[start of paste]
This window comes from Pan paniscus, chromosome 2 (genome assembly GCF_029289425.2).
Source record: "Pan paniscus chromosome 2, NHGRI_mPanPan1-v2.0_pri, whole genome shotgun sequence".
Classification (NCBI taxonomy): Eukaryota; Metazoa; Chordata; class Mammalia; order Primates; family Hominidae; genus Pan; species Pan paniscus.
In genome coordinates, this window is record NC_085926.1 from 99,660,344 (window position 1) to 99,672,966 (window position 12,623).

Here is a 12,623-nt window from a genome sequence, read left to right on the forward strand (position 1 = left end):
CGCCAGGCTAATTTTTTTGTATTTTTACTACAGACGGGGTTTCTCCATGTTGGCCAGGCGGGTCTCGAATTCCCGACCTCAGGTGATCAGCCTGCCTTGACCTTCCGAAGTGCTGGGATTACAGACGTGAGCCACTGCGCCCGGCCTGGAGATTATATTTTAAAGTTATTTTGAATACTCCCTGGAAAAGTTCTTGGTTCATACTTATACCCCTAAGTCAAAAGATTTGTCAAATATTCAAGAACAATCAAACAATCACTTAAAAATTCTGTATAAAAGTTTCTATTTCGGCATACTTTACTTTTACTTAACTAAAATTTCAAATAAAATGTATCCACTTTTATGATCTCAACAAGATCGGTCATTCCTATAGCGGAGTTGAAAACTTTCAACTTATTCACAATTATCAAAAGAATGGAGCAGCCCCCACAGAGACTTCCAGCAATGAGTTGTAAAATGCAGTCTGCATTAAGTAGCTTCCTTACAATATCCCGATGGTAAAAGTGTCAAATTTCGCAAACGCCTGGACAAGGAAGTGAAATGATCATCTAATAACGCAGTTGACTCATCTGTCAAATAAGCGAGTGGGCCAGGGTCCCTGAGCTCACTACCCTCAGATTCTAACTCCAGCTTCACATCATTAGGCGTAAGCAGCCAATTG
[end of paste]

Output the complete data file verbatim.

This window comes from Pan paniscus, chromosome 2 (genome assembly GCF_029289425.2).
Source record: "Pan paniscus chromosome 2, NHGRI_mPanPan1-v2.0_pri, whole genome shotgun sequence".
Classification (NCBI taxonomy): Eukaryota; Metazoa; Chordata; class Mammalia; order Primates; family Hominidae; genus Pan; species Pan paniscus.
In genome coordinates, this window is record NC_085926.1 from 99,660,344 (window position 1) to 99,672,966 (window position 12,623).

Here is a 12,623-nt window from a genome sequence, read left to right on the forward strand (position 1 = left end):
CGCCAGGCTAATTTTTTTGTATTTTTACTACAGACGGGGTTTCTCCATGTTGGCCAGGCGGGTCTCGAATTCCCGACCTCAGGTGATCAGCCTGCCTTGACCTTCCGAAGTGCTGGGATTACAGACGTGAGCCACTGCGCCCGGCCTGGAGATTATATTTTAAAGTTATTTTGAATACTCCCTGGAAAAGTTCTTGGTTCATACTTATACCCCTAAGTCAAAAGATTTGTCAAATATTCAAGAACAATCAAACAATCACTTAAAAATTCTGTATAAAAGTTTCTATTTCGGCATACTTTACTTTTACTTAACTAAAATTTCAAATAAAATGTATCCACTTTTATGATCTCAACAAGATCGGTCATTCCTATAGCGGAGTTGAAAACTTTCAACTTATTCACAATTATCAAAAGAATGGAGCAGCCCCCACAGAGACTTCCAGCAATGAGTTGTAAAATGCAGTCTGCATTAAGTAGCTTCCTTACAATATCCCGATGGTAAAAGTGTCAAATTTCGCAAACGCCTGGACAAGGAAGTGAAATGATCATCTAATAACGCAGTTGACTCATCTGTCAAATAAGCGAGTGGGCCAGGGTCCCTGAGCTCACTACCCTCAGATTCTAACTCCAGCTTCACATCATTAGGCGTAAGCAGCCAATTG